Then, there was the terrain of press freedom. We thought we would be freer, less subject to the repercussions faced by our colleagues in print, and even more so, in TV and radio. We would publish under our own names. Especially in my case: I myself was not in the DRC so my name could be used easily. This would add value to our reports, in a context where many journalists use pseudonyms as a matter of course. (The use of pseudonyms, though born out of necessity, is bad for veracity and accuracy. The writer with the pseudonym often ends up writing what he likes, without any factcheck.)
Unfortunately, we lost the battle here, too. All reports that touched in one way or another on important financial and other interests of individuals in our circles of power, were intercepted by the secret services. As soon as I would post an article in Ottawa, I would receive a phonecall from Kinshasa. ‘It seems you posted something that means trouble. Please take it off again or something will happen to us here.’ The more we tried to publish a relevant Africa News, the more we would get such phonecalls. This did not only happen to Africa News, but also to other online media edited from abroad.
One morning, 14 february 2009, an online news site that was partial to the DRC government, announced that ‘With regards to the case between senator Okitundu and the publication Africa News: the publications’ director, Achille Kadima Mulamba, has been sentenced to exclusion (from directing a news medium) for a period of 18 months. This verdict also rehabilitates President of the Senate, Leon Kengo wa Dondo, with regards to the same case.” (http://www.digitalcongo.net/article/56552).
This news item was followed by a number of other messages that reached us. Each of these messages gave us to understand that all associates of the news site in the DRC itself were to feel the full rage of those in power, and that, in the end, we would also lose our partners, team members and supporters.
The third element, of corruption and manipulation, was already dealt with briefly under point 1. It is a well known fact that the press in the DRC is generally not worthy of the name press at all. Powerful people simply tell journalists what to write and pay them. This is how most journalists earn a living. There is hardly a journalist in the DRC who gets paid by the publication he/she works for, on the contrary: the publication usually expects the journalist to bring in some money –from a source. Only if money is brought, will the story be published. It’s an advertising industry, rather than a press.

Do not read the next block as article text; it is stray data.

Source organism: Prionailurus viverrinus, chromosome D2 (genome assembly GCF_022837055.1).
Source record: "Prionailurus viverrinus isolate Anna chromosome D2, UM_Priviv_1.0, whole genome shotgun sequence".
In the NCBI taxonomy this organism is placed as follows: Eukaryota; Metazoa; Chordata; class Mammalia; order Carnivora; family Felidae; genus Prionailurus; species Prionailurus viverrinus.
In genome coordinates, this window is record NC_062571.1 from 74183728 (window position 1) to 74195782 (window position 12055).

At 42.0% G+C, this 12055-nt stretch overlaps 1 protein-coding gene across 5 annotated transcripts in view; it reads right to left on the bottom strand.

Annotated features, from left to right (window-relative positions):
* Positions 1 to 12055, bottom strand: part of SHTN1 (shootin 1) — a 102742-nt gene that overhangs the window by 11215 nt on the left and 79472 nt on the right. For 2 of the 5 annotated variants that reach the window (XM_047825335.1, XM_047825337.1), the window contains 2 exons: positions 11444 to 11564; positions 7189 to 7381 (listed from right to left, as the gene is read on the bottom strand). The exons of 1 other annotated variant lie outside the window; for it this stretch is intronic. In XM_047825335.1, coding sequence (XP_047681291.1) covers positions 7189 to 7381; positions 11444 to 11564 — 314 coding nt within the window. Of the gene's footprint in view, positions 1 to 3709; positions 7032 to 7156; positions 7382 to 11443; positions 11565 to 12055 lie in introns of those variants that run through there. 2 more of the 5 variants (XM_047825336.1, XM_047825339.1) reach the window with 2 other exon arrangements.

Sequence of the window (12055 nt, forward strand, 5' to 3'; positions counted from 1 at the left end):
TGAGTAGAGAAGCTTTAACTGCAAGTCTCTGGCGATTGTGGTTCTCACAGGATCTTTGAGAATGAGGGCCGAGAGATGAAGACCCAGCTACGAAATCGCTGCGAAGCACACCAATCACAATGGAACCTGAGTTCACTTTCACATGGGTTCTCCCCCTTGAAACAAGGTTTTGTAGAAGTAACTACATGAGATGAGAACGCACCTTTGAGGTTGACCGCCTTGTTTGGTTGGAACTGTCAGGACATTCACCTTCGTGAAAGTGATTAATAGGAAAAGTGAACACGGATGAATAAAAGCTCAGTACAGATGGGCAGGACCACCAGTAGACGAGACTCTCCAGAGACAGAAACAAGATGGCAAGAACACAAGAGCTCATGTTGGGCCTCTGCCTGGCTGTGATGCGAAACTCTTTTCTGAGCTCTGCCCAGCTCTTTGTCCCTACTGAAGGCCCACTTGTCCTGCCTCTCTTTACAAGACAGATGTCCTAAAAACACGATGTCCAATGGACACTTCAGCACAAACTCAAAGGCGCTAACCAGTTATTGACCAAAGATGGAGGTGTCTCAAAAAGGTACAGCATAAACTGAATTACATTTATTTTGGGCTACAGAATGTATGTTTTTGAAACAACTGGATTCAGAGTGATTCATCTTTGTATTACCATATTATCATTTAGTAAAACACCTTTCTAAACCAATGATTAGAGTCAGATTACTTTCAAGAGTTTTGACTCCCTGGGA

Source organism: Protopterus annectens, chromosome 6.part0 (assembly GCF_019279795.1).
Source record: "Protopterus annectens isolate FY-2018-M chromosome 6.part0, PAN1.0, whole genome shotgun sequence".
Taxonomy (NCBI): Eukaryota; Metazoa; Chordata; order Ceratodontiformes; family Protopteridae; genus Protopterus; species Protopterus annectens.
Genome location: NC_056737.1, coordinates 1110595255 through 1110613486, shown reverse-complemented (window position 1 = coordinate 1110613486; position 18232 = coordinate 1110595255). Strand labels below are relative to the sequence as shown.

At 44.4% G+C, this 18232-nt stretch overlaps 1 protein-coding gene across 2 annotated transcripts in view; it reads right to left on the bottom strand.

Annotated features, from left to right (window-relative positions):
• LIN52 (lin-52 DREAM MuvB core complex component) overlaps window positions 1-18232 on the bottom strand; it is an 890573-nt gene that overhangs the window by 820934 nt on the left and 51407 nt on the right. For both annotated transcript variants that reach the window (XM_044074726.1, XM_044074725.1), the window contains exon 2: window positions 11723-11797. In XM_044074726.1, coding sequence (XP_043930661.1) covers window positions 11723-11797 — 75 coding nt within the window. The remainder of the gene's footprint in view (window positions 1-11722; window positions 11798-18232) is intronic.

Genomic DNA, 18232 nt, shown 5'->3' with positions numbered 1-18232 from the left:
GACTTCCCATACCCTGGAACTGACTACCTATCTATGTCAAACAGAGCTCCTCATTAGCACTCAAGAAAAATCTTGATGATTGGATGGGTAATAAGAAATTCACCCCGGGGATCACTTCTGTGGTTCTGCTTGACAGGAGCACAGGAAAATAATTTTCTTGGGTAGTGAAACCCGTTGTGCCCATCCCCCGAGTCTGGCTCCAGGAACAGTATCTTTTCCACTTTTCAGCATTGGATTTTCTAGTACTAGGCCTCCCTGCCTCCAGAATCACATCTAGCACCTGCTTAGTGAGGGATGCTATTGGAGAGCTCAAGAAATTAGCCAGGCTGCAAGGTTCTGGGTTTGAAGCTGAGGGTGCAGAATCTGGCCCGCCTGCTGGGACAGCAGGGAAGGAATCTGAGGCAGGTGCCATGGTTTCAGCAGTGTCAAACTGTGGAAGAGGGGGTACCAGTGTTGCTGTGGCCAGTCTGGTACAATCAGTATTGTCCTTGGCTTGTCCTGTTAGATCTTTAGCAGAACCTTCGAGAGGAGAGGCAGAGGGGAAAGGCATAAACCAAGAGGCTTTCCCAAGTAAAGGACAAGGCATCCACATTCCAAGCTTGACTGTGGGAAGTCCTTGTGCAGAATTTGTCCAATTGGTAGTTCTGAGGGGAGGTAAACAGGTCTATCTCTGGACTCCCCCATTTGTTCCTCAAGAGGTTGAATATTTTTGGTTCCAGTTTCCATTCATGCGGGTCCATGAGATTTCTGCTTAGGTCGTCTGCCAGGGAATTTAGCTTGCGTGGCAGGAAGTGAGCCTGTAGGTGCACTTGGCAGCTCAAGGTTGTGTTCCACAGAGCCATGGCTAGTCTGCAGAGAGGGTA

Would an online medium escape from this scourge? No, it didn’t. It was edited from Canada, but how could we monitor the behaviour of the reporter on the ground? We could not, from Ottawa, doublecheck what was reported. Nor could we ensure that our reporters would behave differently from what was the norm all around them. Sometimes we were not able to pay them, sometimes we were. But it is almost impossible to safeguard and protect an individual from the general corrupt and manipulative media environment.
At the very end of our short existence, one of our principal collaborators was suddenly elevated to a political position. This meant that, even though we were still free to write what we liked about a range of issues, there were –all of a sudden- issues that we could not touch. The independent voice of Africa News was silenced.
It seems therefore wrong to simply assume that new technologies can solve the paradoxes and complexities of African media. Before we come with solutions, we should ask ourselves what the problems really are. African media don’t exist outside African societies: they are part of them. Both share the same limits, realities, difficulties and challenges. It would be shortsighted to assume that a transfer of technologies could achieve independence and freedom of, and professionalism and best ethical practice in African media. A lot more has to be done in order to achieve that, in societies, in traditional media and online. The internet is no panacea, especially not when most people don’t have access to it at all.